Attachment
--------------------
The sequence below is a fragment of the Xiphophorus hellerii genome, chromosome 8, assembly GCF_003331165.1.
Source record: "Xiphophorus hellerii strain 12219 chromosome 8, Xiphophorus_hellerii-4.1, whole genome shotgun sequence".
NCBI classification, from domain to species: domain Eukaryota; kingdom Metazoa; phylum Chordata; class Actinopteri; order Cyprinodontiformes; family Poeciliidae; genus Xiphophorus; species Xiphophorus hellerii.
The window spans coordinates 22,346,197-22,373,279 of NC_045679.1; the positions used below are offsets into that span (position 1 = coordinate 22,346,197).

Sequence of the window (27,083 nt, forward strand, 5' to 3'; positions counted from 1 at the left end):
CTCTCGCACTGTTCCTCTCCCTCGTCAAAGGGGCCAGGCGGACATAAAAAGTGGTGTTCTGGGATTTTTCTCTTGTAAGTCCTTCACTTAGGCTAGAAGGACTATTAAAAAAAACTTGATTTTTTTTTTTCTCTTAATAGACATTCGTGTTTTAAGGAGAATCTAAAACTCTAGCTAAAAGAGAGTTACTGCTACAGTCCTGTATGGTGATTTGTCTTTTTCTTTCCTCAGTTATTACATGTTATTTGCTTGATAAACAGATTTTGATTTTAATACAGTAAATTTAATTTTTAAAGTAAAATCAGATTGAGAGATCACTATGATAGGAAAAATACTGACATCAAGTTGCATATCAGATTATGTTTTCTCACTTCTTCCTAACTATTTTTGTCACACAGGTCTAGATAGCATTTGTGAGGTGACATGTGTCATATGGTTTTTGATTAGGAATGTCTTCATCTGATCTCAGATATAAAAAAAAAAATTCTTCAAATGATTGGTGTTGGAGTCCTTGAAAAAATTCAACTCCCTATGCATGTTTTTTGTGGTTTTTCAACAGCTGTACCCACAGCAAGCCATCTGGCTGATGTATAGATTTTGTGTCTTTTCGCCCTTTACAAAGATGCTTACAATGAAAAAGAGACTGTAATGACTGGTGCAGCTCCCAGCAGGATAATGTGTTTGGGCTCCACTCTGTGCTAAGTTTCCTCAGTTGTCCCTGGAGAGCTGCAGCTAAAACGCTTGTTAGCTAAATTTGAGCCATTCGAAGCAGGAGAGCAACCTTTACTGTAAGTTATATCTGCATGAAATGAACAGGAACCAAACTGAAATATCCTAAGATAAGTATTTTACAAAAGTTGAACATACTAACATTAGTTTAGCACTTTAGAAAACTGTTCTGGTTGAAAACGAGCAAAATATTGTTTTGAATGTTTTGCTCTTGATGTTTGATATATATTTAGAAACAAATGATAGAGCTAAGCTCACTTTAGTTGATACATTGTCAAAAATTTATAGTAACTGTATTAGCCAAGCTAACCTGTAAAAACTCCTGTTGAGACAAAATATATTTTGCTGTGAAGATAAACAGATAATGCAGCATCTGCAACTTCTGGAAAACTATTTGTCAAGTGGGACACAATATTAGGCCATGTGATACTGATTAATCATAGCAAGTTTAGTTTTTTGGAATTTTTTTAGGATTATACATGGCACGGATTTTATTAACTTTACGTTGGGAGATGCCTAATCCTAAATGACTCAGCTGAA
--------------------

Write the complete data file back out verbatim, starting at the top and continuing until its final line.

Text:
The sequence below is a fragment of the Xiphophorus hellerii genome, chromosome 8, assembly GCF_003331165.1.
Source record: "Xiphophorus hellerii strain 12219 chromosome 8, Xiphophorus_hellerii-4.1, whole genome shotgun sequence".
NCBI classification, from domain to species: domain Eukaryota; kingdom Metazoa; phylum Chordata; class Actinopteri; order Cyprinodontiformes; family Poeciliidae; genus Xiphophorus; species Xiphophorus hellerii.
The window spans coordinates 22,346,197-22,373,279 of NC_045679.1; the positions used below are offsets into that span (position 1 = coordinate 22,346,197).

Sequence of the window (27,083 nt, forward strand, 5' to 3'; positions counted from 1 at the left end):
CTCTCGCACTGTTCCTCTCCCTCGTCAAAGGGGCCAGGCGGACATAAAAAGTGGTGTTCTGGGATTTTTCTCTTGTAAGTCCTTCACTTAGGCTAGAAGGACTATTAAAAAAAACTTGATTTTTTTTTTTCTCTTAATAGACATTCGTGTTTTAAGGAGAATCTAAAACTCTAGCTAAAAGAGAGTTACTGCTACAGTCCTGTATGGTGATTTGTCTTTTTCTTTCCTCAGTTATTACATGTTATTTGCTTGATAAACAGATTTTGATTTTAATACAGTAAATTTAATTTTTAAAGTAAAATCAGATTGAGAGATCACTATGATAGGAAAAATACTGACATCAAGTTGCATATCAGATTATGTTTTCTCACTTCTTCCTAACTATTTTTGTCACACAGGTCTAGATAGCATTTGTGAGGTGACATGTGTCATATGGTTTTTGATTAGGAATGTCTTCATCTGATCTCAGATATAAAAAAAAAAATTCTTCAAATGATTGGTGTTGGAGTCCTTGAAAAAATTCAACTCCCTATGCATGTTTTTTGTGGTTTTTCAACAGCTGTACCCACAGCAAGCCATCTGGCTGATGTATAGATTTTGTGTCTTTTCGCCCTTTACAAAGATGCTTACAATGAAAAAGAGACTGTAATGACTGGTGCAGCTCCCAGCAGGATAATGTGTTTGGGCTCCACTCTGTGCTAAGTTTCCTCAGTTGTCCCTGGAGAGCTGCAGCTAAAACGCTTGTTAGCTAAATTTGAGCCATTCGAAGCAGGAGAGCAACCTTTACTGTAAGTTATATCTGCATGAAATGAACAGGAACCAAACTGAAATATCCTAAGATAAGTATTTTACAAAAGTTGAACATACTAACATTAGTTTAGCACTTTAGAAAACTGTTCTGGTTGAAAACGAGCAAAATATTGTTTTGAATGTTTTGCTCTTGATGTTTGATATATATTTAGAAACAAATGATAGAGCTAAGCTCACTTTAGTTGATACATTGTCAAAAATTTATAGTAACTGTATTAGCCAAGCTAACCTGTAAAAACTCCTGTTGAGACAAAATATATTTTGCTGTGAAGATAAACAGATAATGCAGCATCTGCAACTTCTGGAAAACTATTTGTCAAGTGGGACACAATATTAGGCCATGTGATACTGATTAATCATAGCAAGTTTAGTTTTTTGGAATTTTTTTAGGATTATACATGGCACGGATTTTATTAACTTTACGTTGGGAGATGCCTAATCCTAAATGACTCAGCTGAA